Doctors Can Practice PR to Survive Ills of Profession – Los Angeles Business Journal
One of the criticisms of the film “Eyes Wide Shut” was its depiction of Tom Cruise as a young, extremely wealthy physician.
As an astute reviewer pointed out, that’s too unrealistic.
The days of a medical degree equaling a house in Bel Air with a two-Mercedes garage are gone. With doctors joining unions, and physicians groups filing for bankruptcy, it becomes readily apparent that in the medical profession, the playing field has changed.
But in too many cases, the business philosophy and strategies have not.
The field of medicine has been dragged – kicking and screaming – into the business world, where accountants and administrators have in many cases usurped the position of health care professionals, becoming the engines that drive the profession.
For years, physicians were in charge of their own destinies. Although some were business-savvy, to be so was not always a prerequisite for a successful practice.
But in this era of managed care, physicians who traditionally have been ill-prepared to function in the business world now find themselves in the unenviable position of taking a hands-on crash course in business survival.
Perhaps the most difficult concept for a physician to grasp is the role of Public Relations in building a successful practice/business. The common perception has been that P.R. was anathema. And that belief was not unique to the health profession.
Not long ago, bankers, attorneys and others were taught that promotion was wrong. It was a moral issue. Being good at what one does was enough. Calling attention to it was unseemly.
In the health care world, apart from being perceived as vulgar, marketing was considered unnecessary. It was assumed that patients would automatically and miraculously come forever. As a result, physicians were sheltered from the demands placed on other businesses. It was the “Field of Dreams” of professions – open a practice and they will come.
Rejecting Smoke and Mirrors
Health professionals also have a tendency to view marketing as hawking – much like a barker at a carnival or a crass used-car salesman trying to lure unsuspecting victims. It’s the thought of the coarse, smoke-and-mirror, hit-them-over-the-head style of publicity that understandably terrifies many in the medical field.
It is, therefore, difficult for physicians to view public relations as an integral part of a successful practice.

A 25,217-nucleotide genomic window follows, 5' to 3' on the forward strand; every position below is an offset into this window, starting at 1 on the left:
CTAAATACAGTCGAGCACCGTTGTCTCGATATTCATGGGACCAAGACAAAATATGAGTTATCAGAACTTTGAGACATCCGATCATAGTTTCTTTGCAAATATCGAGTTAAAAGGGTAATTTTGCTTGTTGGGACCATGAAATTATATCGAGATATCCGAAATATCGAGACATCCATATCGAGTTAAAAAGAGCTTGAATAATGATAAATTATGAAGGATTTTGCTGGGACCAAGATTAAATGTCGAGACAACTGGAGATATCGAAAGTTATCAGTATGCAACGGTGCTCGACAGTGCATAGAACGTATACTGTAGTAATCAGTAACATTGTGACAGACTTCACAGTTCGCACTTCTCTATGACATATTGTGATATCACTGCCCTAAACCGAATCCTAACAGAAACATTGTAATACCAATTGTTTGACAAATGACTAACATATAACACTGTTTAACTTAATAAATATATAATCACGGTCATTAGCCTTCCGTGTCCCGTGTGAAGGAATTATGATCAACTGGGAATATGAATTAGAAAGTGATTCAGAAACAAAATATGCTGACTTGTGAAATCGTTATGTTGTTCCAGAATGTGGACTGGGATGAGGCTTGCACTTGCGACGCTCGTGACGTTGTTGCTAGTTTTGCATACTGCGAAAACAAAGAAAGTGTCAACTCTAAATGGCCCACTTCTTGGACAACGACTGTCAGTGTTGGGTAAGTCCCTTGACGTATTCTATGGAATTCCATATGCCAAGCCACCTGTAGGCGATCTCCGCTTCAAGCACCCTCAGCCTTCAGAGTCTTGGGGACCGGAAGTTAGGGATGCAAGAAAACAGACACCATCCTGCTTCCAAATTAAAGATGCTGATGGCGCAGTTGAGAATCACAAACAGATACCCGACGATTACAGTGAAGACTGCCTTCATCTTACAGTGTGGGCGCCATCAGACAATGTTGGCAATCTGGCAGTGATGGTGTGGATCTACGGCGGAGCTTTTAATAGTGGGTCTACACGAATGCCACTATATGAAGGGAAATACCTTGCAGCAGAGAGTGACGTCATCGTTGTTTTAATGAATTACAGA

But just as the image of a physician giving a patient a stiff drink and a bullet to bite before performing surgery is archaic, those P.R. stereotypes have nothing to do with the reality of an intelligent, effective media campaign that educates and informs the media and the public. Used effectively, P.R. can usher in new concepts and perspectives, and shape the ideas of a community and a nation.
To reach that end, physicians need to view themselves as educators. After all, we live in the information age and no profession, field or practice can avoid its effects. Professionals who understand the process and actively take control of the information are the ones who will succeed.
Twenty years ago, a debate about medical marketing would have been unthinkable. Both the American Medical Association and the American Dental Association strictly forbade advertising and promotional activities. In 1975, after the Supreme Court ruled that antitrust law prohibited the American Bar Association from regulating how lawyers run their businesses, both the AMA and the ADA changed their stance, fearing lawsuits from physicians.
Learning the Language
Today, savvy hospitals and physicians view public relations as an integral component of their business strategy. They are learning that they must change their perceptions to remain competitive.
But few have really come to terms with the process. It’s not enough to simply hire a professional and continue as before; a change in attitude and outlook is required.
For example, when it comes to communicating, doctors are used to presenting scientific data to their peers. They are trained to think in terms of studies and statistics, whereas the public and media both understand and respond more favorably to anecdotal stories.
Of course, this does not apply only to those in the health care field. Many professionals can speak the jargon of their particular field, but this makes for a very insular form of communication. All business professionals can benefit from learning to speak the public’s language and honing their ability to communicate.
Is the fact that medicine must come of age as a business necessarily a bad thing?
Considering the fact that information control and distribution will be the currency of the new millennium, learning to effectively manage one’s image and message will soon be viewed as Business 101.
Anthony Mora is president and chief executive of Anthony Mora Communications Inc., an L.A.-based public relations firm.
Entrepreneur’s Notebook is a regular column contributed by EC2, The Annenberg Incubator Project, a center for multimedia and electronic communications at the University of Southern California. Contact James Klein at (213) 743-1759 with feedback and topic suggestions.